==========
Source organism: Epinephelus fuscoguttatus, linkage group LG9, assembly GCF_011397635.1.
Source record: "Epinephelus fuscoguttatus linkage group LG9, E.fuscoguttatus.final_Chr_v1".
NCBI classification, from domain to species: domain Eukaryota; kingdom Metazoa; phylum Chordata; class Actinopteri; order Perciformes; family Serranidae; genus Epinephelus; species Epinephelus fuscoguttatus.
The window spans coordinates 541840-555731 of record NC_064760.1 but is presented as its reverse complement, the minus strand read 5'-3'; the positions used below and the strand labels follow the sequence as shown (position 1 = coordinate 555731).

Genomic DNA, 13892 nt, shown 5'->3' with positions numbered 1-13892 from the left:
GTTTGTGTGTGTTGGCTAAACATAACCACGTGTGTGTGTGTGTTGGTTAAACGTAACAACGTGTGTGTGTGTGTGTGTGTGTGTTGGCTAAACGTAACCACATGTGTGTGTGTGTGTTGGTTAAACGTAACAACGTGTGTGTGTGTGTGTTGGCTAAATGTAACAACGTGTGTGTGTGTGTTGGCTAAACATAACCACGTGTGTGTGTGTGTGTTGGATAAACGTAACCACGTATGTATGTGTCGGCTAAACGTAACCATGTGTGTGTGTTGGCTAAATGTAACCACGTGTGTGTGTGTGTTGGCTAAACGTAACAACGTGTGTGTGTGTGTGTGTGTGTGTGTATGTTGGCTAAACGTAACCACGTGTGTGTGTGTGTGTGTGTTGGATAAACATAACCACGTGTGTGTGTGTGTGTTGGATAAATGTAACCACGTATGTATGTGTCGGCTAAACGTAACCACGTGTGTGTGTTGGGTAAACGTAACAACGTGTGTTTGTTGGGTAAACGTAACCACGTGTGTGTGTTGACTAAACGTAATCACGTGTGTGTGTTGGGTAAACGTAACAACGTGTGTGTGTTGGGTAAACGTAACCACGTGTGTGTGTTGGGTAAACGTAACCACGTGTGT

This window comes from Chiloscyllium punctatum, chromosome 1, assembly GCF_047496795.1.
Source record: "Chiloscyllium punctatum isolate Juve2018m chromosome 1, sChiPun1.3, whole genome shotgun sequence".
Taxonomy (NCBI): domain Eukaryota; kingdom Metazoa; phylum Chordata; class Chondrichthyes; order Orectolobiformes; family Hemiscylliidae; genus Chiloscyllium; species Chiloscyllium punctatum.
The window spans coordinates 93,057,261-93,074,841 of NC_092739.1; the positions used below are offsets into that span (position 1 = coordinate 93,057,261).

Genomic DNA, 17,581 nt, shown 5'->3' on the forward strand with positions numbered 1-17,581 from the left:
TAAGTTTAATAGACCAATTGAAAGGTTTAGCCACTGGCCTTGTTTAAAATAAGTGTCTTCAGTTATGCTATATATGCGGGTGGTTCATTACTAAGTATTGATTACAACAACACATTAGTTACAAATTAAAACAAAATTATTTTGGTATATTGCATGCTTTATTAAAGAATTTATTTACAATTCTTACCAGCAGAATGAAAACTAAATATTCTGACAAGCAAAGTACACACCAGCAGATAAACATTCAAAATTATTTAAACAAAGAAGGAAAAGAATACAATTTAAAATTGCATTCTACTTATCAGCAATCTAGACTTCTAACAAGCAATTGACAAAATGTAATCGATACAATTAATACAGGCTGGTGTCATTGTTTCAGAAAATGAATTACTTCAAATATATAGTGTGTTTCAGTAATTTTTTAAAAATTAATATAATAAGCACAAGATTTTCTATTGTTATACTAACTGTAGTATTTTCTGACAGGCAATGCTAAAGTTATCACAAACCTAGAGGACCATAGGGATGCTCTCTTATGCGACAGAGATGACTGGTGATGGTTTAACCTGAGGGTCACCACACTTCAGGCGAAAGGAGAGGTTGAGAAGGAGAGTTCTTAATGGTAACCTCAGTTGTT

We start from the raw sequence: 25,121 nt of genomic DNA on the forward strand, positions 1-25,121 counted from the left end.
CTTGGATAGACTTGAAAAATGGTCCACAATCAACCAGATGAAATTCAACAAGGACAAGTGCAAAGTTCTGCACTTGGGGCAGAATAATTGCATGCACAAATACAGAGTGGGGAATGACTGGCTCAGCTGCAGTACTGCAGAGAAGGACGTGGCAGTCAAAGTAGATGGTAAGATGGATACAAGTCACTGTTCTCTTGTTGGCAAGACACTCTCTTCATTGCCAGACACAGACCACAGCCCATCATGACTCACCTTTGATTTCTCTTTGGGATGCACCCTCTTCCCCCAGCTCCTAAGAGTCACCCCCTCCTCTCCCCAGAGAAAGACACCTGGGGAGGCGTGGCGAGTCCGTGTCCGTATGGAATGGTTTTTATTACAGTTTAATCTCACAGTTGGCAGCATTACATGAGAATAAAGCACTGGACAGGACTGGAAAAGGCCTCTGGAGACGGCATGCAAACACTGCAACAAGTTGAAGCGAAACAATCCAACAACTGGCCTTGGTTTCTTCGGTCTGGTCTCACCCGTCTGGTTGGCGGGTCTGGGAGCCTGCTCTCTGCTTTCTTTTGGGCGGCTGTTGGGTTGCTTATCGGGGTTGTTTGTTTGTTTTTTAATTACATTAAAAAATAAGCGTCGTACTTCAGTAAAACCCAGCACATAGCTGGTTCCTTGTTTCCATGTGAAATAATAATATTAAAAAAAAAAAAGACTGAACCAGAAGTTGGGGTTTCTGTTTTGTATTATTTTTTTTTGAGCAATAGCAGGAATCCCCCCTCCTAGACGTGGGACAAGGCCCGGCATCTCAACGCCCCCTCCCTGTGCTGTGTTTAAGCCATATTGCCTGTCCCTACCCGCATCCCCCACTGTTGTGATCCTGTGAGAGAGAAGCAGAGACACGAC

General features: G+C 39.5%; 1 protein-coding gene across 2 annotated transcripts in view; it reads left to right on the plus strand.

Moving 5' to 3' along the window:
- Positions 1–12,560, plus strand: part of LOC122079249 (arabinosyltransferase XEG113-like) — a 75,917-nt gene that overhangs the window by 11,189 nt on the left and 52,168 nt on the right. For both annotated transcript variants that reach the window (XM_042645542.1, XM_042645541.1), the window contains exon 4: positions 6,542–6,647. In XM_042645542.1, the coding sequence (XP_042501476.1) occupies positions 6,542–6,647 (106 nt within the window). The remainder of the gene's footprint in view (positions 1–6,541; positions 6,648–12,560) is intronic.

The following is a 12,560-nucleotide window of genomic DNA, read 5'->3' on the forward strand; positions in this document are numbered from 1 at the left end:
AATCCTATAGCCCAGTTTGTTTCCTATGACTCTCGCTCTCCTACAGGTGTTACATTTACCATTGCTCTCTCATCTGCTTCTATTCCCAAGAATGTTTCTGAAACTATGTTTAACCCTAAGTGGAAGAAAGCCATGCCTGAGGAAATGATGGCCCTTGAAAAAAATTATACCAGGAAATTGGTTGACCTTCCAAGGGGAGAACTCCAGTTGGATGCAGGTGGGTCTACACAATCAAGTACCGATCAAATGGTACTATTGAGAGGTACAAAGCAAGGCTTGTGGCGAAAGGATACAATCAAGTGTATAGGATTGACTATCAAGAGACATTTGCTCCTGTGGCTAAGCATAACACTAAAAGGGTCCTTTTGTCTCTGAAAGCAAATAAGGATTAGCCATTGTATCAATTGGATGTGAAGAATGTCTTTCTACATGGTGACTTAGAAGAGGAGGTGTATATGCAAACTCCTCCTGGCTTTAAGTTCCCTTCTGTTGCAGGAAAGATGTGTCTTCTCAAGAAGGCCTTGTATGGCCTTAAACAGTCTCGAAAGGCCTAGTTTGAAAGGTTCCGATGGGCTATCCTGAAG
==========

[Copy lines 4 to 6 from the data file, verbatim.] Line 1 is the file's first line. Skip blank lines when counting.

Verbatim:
The window spans coordinates 541840-555731 of record NC_064760.1 but is presented as its reverse complement, the minus strand read 5'-3'; the positions used below and the strand labels follow the sequence as shown (position 1 = coordinate 555731).

Genomic DNA, 13892 nt, shown 5'->3' with positions numbered 1-13892 from the left:
GTTTGTGTGTGTTGGCTAAACATAACCACGTGTGTGTGTGTGTTGGTTAAACGTAACAACGTGTGTGTGTGTGTGTGTGTGTGTTGGCTAAACGTAACCACATGTGTGTGTGTGTGTTGGTTAAACGTAACAACGTGTGTGTGTGTGTGTTGGCTAAATGTAACAACGTGTGTGTGTGTGTTGGCTAAACATAACCACGTGTGTGTGTGTGTGTTGGATAAACGTAACCACGTATGTATGTGTCGGCTAAACGTAACCATGTGTGTGTGTTGGCTAAATGTAACCACGTGTGTGTGTGTGTTGGCTAAACGTAACAACGTGTGTGTGTGTGTGTGTGTGTGTGTATGTTGGCTAAACGTAACCACGTGTGTGTGTGTGTGTGTGTTGGATAAACATAACCACGTGTGTGTGTGTGTGTTGGATAAATGTAACCACGTATGTATGTGTCGGCTAAACGTAACCACGTGTGTGTGTTGGGTAAACGTAACAACGTGTGTTTGTTGGGTAAACGTAACCACGTGTGTGTGTTGACTAAACGTAATCACGTGTGTGTGTTGGGTAAACGTAACAACGTGTGTGTGTTGGGTAAACGTAACCACGTGTGTGTGTTGGGTAAACGTAACCACGTGTGT